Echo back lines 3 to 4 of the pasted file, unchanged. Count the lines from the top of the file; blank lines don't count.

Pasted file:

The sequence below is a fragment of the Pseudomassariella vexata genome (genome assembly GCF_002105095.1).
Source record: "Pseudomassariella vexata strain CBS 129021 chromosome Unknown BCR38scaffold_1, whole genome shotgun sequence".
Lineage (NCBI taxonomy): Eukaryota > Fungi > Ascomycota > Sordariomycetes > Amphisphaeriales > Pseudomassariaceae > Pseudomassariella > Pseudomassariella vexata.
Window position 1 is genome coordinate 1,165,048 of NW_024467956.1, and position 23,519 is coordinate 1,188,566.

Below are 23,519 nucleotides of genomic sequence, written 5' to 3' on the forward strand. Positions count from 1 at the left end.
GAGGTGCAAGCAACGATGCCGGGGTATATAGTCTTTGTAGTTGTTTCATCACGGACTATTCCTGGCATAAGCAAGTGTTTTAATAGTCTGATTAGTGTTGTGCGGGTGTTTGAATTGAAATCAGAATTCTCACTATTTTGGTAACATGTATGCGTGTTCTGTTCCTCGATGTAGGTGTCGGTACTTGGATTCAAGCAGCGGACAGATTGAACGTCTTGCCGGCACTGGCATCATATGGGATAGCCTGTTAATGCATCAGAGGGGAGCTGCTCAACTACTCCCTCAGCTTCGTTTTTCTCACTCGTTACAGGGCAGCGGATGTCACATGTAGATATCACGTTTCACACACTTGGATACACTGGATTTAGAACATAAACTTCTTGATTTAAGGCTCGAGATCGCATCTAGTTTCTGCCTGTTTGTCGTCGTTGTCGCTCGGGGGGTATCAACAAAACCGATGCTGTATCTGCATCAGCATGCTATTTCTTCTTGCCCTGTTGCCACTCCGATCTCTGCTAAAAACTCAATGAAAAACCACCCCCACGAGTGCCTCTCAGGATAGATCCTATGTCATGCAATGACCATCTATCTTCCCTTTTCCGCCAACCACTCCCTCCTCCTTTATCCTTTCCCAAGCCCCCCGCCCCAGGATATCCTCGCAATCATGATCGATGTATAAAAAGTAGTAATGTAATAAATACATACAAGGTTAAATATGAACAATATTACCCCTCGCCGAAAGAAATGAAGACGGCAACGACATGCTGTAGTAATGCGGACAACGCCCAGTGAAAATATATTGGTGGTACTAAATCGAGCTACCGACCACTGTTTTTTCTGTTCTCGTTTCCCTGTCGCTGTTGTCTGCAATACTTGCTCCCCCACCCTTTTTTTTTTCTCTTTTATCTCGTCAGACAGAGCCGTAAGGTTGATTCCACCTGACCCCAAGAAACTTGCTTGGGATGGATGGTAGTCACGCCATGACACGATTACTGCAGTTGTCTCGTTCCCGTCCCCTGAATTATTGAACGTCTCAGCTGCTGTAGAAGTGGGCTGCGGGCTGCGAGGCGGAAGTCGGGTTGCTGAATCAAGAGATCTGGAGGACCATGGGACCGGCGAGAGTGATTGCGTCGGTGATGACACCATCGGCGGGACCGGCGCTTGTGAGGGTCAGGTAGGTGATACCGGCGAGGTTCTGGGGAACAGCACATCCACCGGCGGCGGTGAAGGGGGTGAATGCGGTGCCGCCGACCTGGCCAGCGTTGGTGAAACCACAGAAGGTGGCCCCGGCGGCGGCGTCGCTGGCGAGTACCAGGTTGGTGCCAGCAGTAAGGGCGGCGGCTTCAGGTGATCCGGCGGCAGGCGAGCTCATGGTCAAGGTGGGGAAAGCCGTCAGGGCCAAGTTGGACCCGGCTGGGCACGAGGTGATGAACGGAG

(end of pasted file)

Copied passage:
Lineage (NCBI taxonomy): Eukaryota > Fungi > Ascomycota > Sordariomycetes > Amphisphaeriales > Pseudomassariaceae > Pseudomassariella > Pseudomassariella vexata.
Window position 1 is genome coordinate 1,165,048 of NW_024467956.1, and position 23,519 is coordinate 1,188,566.